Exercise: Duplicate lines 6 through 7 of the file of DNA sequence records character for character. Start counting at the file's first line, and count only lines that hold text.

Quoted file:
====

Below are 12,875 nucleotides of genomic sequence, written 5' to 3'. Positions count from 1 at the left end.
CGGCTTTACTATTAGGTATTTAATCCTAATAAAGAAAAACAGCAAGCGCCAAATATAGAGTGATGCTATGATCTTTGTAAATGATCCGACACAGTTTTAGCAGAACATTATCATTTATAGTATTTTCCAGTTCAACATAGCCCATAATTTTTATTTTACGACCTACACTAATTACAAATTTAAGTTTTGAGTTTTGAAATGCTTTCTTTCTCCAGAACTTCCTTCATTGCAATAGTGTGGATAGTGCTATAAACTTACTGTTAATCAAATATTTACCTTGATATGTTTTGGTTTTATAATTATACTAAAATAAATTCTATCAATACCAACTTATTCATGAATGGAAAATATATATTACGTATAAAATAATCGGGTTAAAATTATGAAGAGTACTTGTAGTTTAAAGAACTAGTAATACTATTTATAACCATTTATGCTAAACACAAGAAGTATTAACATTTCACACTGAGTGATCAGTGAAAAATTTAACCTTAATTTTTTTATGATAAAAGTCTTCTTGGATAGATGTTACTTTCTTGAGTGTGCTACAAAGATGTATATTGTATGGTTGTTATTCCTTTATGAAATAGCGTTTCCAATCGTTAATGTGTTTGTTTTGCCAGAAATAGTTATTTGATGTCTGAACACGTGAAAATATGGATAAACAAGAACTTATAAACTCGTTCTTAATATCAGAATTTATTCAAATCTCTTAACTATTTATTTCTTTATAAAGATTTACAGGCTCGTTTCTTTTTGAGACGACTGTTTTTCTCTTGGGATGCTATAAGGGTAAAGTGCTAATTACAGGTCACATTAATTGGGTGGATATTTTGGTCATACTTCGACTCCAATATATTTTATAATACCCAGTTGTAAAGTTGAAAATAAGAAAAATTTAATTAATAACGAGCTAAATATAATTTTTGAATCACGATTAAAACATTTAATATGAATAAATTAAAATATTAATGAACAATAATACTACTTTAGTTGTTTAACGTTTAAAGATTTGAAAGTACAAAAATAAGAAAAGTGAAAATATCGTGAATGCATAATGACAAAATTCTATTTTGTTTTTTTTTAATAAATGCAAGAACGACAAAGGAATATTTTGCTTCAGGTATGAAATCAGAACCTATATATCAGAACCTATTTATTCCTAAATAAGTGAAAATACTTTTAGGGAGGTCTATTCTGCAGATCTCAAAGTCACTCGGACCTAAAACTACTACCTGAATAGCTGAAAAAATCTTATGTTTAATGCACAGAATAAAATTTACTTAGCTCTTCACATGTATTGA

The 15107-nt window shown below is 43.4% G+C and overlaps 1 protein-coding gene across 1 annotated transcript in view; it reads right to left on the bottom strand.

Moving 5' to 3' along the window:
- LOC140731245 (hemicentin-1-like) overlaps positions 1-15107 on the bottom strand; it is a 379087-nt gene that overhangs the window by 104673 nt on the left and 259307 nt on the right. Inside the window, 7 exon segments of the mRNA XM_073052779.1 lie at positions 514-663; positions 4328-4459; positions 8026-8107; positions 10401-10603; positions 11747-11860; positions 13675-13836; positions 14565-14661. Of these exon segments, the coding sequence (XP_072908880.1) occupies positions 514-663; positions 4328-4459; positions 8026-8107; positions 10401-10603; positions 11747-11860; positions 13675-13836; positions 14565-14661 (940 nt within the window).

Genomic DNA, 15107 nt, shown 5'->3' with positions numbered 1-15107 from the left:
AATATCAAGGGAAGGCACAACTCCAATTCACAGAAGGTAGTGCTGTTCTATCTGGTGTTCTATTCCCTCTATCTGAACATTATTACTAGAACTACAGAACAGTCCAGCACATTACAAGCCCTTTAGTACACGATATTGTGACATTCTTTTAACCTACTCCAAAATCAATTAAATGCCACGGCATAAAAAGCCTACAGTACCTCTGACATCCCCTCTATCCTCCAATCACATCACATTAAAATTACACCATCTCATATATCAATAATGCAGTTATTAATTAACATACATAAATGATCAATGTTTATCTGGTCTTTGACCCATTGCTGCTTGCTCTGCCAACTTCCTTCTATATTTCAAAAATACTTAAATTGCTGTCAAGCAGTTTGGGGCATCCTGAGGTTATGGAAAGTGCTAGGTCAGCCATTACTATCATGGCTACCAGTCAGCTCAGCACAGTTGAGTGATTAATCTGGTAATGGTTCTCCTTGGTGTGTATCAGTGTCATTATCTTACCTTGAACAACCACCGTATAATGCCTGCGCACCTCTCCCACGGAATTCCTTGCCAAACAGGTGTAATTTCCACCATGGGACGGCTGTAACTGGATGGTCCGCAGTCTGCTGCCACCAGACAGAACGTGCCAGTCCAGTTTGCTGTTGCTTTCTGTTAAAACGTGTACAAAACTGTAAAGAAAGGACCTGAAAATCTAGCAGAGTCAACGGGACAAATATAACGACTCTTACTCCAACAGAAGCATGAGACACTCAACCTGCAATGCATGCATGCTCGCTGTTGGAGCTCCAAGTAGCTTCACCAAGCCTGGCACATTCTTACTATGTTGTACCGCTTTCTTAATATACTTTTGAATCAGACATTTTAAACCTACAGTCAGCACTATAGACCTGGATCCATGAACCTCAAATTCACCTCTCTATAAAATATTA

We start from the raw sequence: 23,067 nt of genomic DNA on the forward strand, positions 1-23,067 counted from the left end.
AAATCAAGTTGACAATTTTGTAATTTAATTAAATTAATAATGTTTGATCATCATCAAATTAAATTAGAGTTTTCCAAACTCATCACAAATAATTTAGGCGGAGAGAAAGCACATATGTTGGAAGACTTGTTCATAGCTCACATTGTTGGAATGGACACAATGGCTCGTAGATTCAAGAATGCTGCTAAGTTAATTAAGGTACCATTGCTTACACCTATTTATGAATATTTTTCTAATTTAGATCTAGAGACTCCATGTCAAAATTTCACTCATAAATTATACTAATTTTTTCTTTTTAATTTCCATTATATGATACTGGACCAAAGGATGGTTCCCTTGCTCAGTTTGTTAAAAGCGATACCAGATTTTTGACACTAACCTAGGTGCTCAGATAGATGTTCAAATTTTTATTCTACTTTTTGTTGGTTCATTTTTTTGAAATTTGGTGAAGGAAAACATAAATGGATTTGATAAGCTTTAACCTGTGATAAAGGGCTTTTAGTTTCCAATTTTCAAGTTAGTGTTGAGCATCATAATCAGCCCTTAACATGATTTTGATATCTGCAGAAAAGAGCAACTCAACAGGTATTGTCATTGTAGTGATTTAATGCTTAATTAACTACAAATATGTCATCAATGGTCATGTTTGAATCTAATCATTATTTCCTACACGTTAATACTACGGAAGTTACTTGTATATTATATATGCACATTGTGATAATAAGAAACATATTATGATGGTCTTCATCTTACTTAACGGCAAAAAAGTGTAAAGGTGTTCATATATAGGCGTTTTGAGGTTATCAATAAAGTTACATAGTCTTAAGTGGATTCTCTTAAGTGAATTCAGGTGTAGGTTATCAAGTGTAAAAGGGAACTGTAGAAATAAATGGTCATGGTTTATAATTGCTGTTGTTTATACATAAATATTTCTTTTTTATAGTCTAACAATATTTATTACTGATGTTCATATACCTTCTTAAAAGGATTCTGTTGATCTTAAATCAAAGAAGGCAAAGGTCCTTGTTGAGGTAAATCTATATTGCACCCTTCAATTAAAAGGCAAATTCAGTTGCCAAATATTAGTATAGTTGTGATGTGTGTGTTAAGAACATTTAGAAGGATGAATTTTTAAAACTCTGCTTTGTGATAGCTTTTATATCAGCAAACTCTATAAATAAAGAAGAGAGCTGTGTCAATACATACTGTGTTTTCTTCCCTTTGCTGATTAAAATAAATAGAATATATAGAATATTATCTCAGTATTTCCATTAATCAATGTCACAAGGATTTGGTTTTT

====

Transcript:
Genomic DNA, 15107 nt, shown 5'->3' with positions numbered 1-15107 from the left:
AATATCAAGGGAAGGCACAACTCCAATTCACAGAAGGTAGTGCTGTTCTATCTGGTGTTCTATTCCCTCTATCTGAACATTATTACTAGAACTACAGAACAGTCCAGCACATTACAAGCCCTTTAGTACACGATATTGTGACATTCTTTTAACCTACTCCAAAATCAATTAAATGCCACGGCATAAAAAGCCTACAGTACCTCTGACATCCCCTCTATCCTCCAATCACATCACATTAAAATTACACCATCTCATATATCAATAATGCAGTTATTAATTAACATACATAAATGATCAATGTTTATCTGGTCTTTGACCCATTGCTGCTTGCTCTGCCAACTTCCTTCTATATTTCAAAAATACTTAAATTGCTGTCAAGCAGTTTGGGGCATCCTGAGGTTATGGAAAGTGCTAGGTCAGCCATTACTATCATGGCTACCAGTCAGCTCAGCACAGTTGAGTGATTAATCTGGTAATGGTTCTCCTTGGTGTGTATCAGTGTCATTATCTTACCTTGAACAACCACCGTATAATGCCTGCGCACCTCTCCCACGGAATTCCTTGCCAAACAGGTGTAATTTCCACCATGGGACGGCTGTAACTGGATGGTCCGCAGTCTGCTGCCACCAGACAGAACGTGCCAGTCCAGTTTGCTGTTGCTTTCTGTTAAAACGTGTACAAAACTGTAAAGAAAGGACCTGAAAATCTAGCAGAGTCAACGGGACAAATATAACGACTCTTACTCCAACAGAAGCATGAGACACTCAACCTGCAATGCATGCATGCTCGCTGTTGGAGCTCCAAGTAGCTTCACCAAGCCTGGCACATTCTTACTATGTTGTACCGCTTTCTTAATATACTTTTGAATCAGACATTTTAAACCTACAGTCAGCACTATAGACCTGGATCCATGAACCTCAAATTCACCTCTCTATAAAATATTA